That is an uphill battle that isn’t going away anytime soon.

But there are some things you can do:

  • Recognize that we are all operating in an era where things we didn’t use to be able to measure can be done so now. That doesn’t mean we can measure everything, but it does mean we’re expected to try. The number of conversations I have about attribution models sometimes causes me to take out my stress on my bicycle, but that’s what today’s leaders expect. Those of us who seize on this opportunity—and figure out how to effectively measure the things that can truly be measured—will succeed. 
  • I’ve long said that if we as an industry can figure out how to become an investment versus an expense, we’ll have won. Well, here is your opportunity! Ground all of your goals into one objective: how to become a value creator. To solidify that role, you’ll need tangible proof of how you’re driving revenue. 
  • One of my favorite humans on earth is Benita Fitzgerald Mosley. She’s an Olympic Gold Medal winner and she’s on the leadership team of one of our clients. She often talks about how people cannot succeed alone. Even if you participate in a solo sport, such as tennis or track and field, you still need a team of people to help you succeed. The same goes for the communications leader. Your team needs to include the traditional skills, along with data scientists, content creators, community builders, email marketers, growth leaders, and creatives. That’s the only way you’ll be able to meet the new demands of communications.

CommsTech Will Usher In a New Era

The second insight I like is that you need a tech stack to be successful. Not spreadsheets. Not a whiteboard that has your prospects listed on it (that’s a real thing one of our clients used to do until I freaked out on them about it). But actual software that will make you more strategic and effective.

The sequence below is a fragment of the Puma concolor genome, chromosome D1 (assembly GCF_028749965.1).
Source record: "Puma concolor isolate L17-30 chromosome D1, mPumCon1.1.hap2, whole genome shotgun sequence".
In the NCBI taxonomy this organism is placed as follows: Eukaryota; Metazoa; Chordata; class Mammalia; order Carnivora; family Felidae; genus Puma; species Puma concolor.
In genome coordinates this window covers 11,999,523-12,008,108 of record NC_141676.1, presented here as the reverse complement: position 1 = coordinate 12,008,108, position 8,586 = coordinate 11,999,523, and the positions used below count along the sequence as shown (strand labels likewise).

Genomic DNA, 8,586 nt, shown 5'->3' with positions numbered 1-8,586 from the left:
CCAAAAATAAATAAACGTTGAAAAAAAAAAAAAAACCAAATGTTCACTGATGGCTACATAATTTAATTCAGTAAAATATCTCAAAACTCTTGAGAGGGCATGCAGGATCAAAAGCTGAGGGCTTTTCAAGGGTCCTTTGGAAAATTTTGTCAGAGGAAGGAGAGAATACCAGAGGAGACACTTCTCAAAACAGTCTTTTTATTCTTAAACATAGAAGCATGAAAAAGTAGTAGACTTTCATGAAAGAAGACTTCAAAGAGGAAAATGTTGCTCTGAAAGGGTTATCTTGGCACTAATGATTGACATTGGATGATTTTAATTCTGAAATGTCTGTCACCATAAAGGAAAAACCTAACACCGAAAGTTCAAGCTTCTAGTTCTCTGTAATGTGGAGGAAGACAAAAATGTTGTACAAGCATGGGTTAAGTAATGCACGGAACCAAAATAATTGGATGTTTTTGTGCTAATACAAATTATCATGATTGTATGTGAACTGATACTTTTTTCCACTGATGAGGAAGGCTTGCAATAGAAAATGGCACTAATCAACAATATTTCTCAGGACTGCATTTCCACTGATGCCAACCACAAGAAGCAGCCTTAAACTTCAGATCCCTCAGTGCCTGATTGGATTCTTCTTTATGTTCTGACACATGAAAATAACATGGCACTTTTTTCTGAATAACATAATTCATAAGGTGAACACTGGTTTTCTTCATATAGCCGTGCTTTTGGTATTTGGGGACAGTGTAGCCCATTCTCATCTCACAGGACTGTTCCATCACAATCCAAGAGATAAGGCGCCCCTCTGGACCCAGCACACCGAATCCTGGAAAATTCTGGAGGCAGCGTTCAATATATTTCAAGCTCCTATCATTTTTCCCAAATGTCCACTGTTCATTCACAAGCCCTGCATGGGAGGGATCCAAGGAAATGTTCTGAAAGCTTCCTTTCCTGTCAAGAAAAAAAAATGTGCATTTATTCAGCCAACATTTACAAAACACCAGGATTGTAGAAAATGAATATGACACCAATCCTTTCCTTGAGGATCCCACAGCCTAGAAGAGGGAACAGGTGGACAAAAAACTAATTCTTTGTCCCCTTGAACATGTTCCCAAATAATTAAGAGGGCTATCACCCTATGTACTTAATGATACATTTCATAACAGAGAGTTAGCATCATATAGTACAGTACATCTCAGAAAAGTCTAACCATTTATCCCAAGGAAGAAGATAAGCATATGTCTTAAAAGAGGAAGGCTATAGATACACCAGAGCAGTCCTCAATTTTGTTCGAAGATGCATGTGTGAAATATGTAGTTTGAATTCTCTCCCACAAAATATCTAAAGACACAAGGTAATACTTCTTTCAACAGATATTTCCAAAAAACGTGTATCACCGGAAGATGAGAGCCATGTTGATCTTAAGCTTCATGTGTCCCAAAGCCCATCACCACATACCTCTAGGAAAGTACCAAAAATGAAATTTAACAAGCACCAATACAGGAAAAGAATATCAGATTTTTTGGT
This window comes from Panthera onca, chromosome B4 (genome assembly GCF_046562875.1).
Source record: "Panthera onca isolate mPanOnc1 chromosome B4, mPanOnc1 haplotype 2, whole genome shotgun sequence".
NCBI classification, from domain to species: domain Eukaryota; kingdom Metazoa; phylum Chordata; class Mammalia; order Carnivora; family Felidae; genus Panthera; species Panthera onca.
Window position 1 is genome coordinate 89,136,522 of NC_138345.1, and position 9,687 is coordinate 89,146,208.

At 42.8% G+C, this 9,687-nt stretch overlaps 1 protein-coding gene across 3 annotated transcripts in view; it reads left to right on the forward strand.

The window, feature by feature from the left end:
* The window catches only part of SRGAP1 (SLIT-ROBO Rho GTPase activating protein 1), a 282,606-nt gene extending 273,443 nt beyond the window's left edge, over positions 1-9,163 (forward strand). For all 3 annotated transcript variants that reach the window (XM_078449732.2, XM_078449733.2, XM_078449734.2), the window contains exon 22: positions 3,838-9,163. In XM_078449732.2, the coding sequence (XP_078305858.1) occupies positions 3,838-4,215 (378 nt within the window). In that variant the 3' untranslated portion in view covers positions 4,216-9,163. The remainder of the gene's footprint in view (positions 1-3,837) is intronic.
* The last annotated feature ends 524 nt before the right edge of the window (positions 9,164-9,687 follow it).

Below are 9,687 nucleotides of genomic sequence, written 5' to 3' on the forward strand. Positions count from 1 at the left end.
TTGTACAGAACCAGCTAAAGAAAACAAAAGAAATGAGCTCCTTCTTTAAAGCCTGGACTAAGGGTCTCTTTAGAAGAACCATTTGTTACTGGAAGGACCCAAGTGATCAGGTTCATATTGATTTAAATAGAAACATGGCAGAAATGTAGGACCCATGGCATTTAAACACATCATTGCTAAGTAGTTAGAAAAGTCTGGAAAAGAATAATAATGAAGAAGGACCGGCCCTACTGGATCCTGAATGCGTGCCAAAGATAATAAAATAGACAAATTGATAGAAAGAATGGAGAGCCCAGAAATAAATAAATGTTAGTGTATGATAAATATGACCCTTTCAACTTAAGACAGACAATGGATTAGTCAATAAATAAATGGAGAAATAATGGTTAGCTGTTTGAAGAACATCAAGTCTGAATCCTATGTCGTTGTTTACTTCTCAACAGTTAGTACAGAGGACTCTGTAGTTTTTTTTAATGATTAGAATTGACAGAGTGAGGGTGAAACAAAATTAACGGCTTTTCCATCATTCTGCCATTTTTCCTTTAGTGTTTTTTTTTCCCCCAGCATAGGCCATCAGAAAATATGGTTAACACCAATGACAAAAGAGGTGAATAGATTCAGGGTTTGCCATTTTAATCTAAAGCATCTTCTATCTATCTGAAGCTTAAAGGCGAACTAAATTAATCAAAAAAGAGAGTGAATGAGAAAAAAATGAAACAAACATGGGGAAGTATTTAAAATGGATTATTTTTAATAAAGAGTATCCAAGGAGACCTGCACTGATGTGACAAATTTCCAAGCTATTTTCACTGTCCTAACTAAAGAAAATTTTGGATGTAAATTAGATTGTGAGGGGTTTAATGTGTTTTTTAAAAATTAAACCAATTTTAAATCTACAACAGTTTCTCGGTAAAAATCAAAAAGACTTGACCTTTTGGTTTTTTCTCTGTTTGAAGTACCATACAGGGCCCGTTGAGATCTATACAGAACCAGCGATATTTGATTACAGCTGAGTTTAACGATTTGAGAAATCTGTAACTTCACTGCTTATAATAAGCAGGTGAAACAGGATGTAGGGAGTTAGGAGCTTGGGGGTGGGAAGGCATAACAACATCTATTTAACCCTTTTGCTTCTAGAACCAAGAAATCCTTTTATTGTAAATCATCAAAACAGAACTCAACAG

Nearly three-fourths of respondents reported that CommsTech is a top area of investment for the coming year, while more than half reported increased use of communications technology. The challenge, though, is nearly half report only a baseline measurement of media impressions (oy vey, my friends, oy vey), and only 30% are mapping revenue growth back to their core activities. 

All to say, we still have a long way to go to catch up with our marketing brethren when it comes to technology. 

There are a few things you can begin to think about for 2022:

  • There is no way you can truly report results in a meaningful way without technology. Digital tools, data, analytic capabilities, and technology can not only help you sharpen your message and better reach your audience, it helps you prove the value of your work. It helps you make decisions based on data (not just instinct) and it helps you tie every little tactic to business strategy and results. I like to say to my team, “I have really great instinct about what works and what doesn’t, but I’d really rather the data tell us if I’m right or wrong. What is it telling you?’
  • Start small. You don’t have to do everything at once. For one client, we are doing some A/B testing of very small things, such as headlines in news releases and subject lines in emails. We then use that data to learn and expand. Choose one or two low-risk areas where more effective use of data, analytics, and technology could meaningfully improve the way you either make decisions or report results. 
  • Chip Griffin and I talk about this a lot, a lot on The Agency Leadership podcast. You have to choose a tool that will be easily adopted by your team. If you choose a tool based on someone else’s recommendation and no one wants to use it, it won’t be effective. Choose the right software that will allow you to manage and derive compelling insights and outcomes because your team is willing to adopt it.